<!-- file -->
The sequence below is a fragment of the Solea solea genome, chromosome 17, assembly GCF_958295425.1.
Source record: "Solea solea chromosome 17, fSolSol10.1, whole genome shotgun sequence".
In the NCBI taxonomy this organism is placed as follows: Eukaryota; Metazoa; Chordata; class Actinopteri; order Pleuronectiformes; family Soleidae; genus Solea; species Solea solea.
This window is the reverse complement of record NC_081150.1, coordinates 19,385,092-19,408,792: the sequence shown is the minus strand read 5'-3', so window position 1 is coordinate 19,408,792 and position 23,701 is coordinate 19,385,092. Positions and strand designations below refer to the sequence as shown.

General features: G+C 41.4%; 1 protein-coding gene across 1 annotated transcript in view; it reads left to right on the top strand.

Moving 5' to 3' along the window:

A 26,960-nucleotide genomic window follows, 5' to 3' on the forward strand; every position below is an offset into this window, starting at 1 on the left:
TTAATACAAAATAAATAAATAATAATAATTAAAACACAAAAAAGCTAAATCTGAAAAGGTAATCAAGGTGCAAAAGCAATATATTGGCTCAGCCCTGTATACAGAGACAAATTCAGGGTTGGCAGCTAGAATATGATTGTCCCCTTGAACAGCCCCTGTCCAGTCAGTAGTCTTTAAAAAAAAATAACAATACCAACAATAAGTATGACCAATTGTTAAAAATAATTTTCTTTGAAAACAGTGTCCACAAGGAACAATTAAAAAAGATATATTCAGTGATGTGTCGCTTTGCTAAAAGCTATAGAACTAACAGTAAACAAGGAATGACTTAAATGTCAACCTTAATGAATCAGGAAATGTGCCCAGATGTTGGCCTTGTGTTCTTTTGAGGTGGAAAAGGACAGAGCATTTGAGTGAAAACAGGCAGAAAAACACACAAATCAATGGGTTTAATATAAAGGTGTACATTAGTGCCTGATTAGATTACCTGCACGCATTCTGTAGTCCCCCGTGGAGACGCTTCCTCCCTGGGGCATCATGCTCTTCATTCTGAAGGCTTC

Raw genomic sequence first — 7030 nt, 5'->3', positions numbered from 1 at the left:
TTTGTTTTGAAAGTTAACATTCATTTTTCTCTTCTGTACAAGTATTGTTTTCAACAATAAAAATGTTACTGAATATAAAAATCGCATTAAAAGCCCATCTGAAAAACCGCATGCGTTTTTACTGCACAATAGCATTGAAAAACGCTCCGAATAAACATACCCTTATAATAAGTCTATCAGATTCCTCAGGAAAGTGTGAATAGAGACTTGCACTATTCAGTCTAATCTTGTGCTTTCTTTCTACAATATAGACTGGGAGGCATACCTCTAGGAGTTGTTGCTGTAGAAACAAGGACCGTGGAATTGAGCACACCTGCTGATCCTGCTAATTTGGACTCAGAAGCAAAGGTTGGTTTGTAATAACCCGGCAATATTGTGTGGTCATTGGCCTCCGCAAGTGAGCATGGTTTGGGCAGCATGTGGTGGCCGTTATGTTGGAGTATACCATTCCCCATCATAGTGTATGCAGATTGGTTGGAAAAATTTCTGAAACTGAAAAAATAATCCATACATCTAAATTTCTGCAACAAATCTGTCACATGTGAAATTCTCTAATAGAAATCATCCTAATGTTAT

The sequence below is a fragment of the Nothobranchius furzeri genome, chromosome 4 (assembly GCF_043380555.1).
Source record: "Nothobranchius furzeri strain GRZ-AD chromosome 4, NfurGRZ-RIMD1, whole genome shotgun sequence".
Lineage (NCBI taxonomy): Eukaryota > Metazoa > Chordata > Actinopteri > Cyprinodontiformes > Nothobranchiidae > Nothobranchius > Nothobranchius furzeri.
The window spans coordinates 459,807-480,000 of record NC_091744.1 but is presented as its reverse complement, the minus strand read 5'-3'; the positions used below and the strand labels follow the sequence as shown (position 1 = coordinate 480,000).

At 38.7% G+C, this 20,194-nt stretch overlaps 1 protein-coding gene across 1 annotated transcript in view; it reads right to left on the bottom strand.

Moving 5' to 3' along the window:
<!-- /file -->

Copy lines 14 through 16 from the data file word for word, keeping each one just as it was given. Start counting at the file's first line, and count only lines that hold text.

The window spans coordinates 459,807-480,000 of record NC_091744.1 but is presented as its reverse complement, the minus strand read 5'-3'; the positions used below and the strand labels follow the sequence as shown (position 1 = coordinate 480,000).

At 38.7% G+C, this 20,194-nt stretch overlaps 1 protein-coding gene across 1 annotated transcript in view; it reads right to left on the bottom strand.

Moving 5' to 3' along the window: